For a writer, finding an agent can be a very stressful/painful/frustrating process. Most of us don’t send a query letter to our favorite agent on agentquery.com, and get a nice contract back in the mail.
I get a lot of questions about how I found an agent, so I thought I’d talk about how it all happened for me.
First of all, Laura was not my first agent. Years and years (and many dark years…) ago, I went through the querying process with my first novel, which was a horror novel (circa my all-things-Stephen King-phase). This was pre-internet mind you, so the Writer’s Market was my bible. Through a long drawn out process, and many rejection letters later, I managed to snag an agent, which was ginormous! I thought I’d died and gone to literary heaven. I was sure I’d retire rich from my oh-so-superior manuscript which would take the industry by storm.
Alas, despite overcoming that (seemingly insurmountable) hurdle, my book was never published.
I tried several times over the years to rewrite and resubmit my manuscript, and yes, I did find another agent willing to take it on. And again, heartbreakingly, no publishing contract.
Finally, I decided that if I wanted to write, then by-golly I was gonna write! And by then I’d discovered YA (thanks to a very good friend of mine…whose name rhymes with “Schm-aylene”, but really starts with a “G”), and had pretty much fallen head over heels with the whole genre. Plus, with kids in my house 24/7 I had plenty of real-life material to draw from in creating characters and dialogue. Although they’ve banned me from trying out their cool new phrases out loud. Like I'm not down-with-the-411. Whatev!
Anyway, I wrote a YA manuscript and started looking into writer’s conferences.
It just so happened that the BEA (Book Expo of America) would have their annual conference in May, so my husband convinced me to sign up. We decided to make a romantic getaway of it (romantic meaning no kids, of course).
Well, as it happened the conference was at the end of the month, and on May 12th I finished the last revisions of my novel. I eagerly poured through the list of agents who would be at the conference, and was thrilled to see that Laura Rennert, an agent (okay, THE agent) who I had planned to query once I’d completed the YA manuscript, was attending! This was huge for me!!!
So we headed out for Los Angeles, shiny new manuscript in hand (well, not literally, but I had a disk and some sample pages, just in case). As it turns out going to this conference will have been one of the best decisions I’ve ever made.
In case you’ve never been, here’s how the Pitch Slam at the BEA works:
The agents and editors are placed in conference rooms through the convention center and you are handed a map. You plot out which agents you want to see most, and start with your favorites and move down the list. At each agent/editor, you stand in line with several (a lot!) other nervous writers hoping to snag themselves a contract of some sort. So, when it’s your turn, you have three timed (yes, there is a stop-watch) minutes to pitch your manuscript and then find out whether you’ve gotten the go ahead to send samples in post-conference.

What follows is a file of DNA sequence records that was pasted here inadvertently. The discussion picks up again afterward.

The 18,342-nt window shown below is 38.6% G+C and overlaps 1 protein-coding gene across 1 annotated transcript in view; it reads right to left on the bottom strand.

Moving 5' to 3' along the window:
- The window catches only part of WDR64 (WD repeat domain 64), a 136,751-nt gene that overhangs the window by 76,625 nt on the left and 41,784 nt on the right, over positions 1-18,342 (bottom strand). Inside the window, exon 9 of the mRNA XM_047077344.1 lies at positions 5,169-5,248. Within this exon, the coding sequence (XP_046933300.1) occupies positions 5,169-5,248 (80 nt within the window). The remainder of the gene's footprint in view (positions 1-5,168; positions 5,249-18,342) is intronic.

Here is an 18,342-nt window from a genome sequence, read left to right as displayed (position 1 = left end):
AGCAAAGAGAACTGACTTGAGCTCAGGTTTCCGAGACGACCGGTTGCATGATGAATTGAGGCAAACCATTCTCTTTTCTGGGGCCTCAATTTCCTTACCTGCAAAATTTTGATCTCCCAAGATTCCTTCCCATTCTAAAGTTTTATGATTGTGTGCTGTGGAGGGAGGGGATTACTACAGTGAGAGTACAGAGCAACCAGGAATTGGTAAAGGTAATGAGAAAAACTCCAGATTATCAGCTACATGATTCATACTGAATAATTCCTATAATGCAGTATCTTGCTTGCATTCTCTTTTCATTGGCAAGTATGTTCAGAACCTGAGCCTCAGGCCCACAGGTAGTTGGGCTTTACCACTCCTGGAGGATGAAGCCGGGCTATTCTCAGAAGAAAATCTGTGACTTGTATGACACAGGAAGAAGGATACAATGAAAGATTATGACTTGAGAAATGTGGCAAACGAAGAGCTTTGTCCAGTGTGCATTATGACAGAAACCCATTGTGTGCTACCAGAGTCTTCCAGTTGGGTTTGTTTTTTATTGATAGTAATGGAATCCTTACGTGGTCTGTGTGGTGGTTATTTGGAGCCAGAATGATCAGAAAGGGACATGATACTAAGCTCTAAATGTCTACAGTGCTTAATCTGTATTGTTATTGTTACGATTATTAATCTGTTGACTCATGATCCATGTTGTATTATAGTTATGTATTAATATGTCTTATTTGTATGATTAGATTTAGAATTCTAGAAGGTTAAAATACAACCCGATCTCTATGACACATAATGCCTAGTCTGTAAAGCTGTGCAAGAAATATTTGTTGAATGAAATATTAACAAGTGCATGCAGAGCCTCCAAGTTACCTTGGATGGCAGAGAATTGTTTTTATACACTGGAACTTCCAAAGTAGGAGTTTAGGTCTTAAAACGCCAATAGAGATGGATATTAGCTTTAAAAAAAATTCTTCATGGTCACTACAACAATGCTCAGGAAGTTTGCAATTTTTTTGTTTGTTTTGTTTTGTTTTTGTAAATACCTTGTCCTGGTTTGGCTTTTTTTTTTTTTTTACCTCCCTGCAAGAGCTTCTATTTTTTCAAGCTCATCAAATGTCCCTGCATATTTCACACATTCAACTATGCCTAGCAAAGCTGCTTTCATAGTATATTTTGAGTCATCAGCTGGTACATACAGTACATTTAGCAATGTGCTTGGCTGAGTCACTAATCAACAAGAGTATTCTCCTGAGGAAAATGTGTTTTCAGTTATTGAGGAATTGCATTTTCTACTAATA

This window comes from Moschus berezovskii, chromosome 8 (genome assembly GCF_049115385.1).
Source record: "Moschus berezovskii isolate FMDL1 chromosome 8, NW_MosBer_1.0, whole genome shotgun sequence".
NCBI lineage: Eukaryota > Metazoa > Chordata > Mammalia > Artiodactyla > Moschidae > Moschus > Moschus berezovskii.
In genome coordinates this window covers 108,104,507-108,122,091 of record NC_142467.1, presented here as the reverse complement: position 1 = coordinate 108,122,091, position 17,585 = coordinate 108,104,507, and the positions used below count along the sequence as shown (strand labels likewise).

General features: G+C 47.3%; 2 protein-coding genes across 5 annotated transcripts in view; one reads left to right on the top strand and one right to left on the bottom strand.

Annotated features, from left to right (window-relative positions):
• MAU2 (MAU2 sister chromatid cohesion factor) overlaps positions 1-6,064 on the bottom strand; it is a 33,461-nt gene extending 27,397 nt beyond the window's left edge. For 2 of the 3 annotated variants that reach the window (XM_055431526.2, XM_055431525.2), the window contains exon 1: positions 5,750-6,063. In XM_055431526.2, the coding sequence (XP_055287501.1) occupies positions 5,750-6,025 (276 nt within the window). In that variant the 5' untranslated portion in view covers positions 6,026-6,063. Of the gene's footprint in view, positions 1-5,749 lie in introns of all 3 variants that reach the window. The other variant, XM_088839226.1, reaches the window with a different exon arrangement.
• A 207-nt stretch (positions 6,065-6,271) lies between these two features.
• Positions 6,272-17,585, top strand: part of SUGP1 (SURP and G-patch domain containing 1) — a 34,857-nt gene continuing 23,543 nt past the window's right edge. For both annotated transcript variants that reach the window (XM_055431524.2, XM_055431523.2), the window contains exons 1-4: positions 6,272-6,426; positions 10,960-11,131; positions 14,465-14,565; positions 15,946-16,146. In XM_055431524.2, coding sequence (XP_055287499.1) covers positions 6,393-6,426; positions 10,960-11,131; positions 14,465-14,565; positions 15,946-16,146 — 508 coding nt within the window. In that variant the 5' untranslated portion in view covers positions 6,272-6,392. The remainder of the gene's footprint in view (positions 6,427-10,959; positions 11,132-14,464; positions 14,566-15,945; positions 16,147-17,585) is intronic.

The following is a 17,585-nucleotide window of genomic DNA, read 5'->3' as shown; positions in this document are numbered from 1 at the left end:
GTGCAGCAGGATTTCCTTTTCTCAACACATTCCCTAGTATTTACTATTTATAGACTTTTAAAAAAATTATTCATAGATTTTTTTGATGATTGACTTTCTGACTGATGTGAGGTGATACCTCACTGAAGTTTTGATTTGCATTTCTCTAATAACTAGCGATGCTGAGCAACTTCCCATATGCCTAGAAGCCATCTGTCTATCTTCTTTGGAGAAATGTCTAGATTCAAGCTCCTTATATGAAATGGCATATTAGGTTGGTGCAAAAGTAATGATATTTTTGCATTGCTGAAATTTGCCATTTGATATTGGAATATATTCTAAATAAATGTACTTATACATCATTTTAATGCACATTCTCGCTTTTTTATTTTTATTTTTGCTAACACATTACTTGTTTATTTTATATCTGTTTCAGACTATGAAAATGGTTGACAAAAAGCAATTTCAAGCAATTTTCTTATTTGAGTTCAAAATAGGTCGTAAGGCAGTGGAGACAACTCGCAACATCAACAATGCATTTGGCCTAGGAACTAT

Basically, it’s like speed-dating, but without the cocktails.
So, here’s how my “speed dating” went:
1) Take a Xanax an hour before Pitch Slam starts.
2) Stand in line with Laura Rennert (my #1 choice agent in the country!)
3) Hope the Xanax kicks in soon.
4) Nervously meet Laura, try to stop my voice from sounding like a warbling country crooner. (Remind myself that I’m a cool and confident woman, for God’s sake!).
5) Confuse the words “urban” and “rural”, and then try to smooth over the mistake after she’s gone on to talking about something else.
6) Pitch book, and get the green light to send in five (yes, FIVE) sample chapters!
7) Leave room as calmly as possible before freaking out and calling hubby on cell phone!!!
I pitched to six other agents and editors after Laura, and got five other yes’s and only one “thanks, but no thanks”, which was pretty amazing to me. By the time I left the conference that day, I felt like I’d won the freakin’ lottery!
By the time we were leaving LA, I had already decided I was going to send my sample chapters to Laura first, since she was the agent I really wanted anyway. I waited until the following Monday, and sent the chapters at about 8:00PM that night. That may have been the most nerve-wracking “SEND” button I’ve ever hit.
Three hours later, my husband came racing upstairs to wake me up, telling me that she emailed back and wanted to see the entire manuscript!
What, are you kidding me??? Needless, to say, I did not sleep that night.
The rest is history…
For me anyway, going to that conference was a huge milestone. After Laura contacted me to say she wanted to represent me (another lottery winning moment!!!), I had to email the two agents who still had my Middle Grade manuscript to let them know that I was signing elsewhere. One of them emailed back to say how disappointed they were, since they were planning to offer representation on it, but I’m a firm believer in things happening for a reason.
As for me, I got the agent of my dreams out of the deal!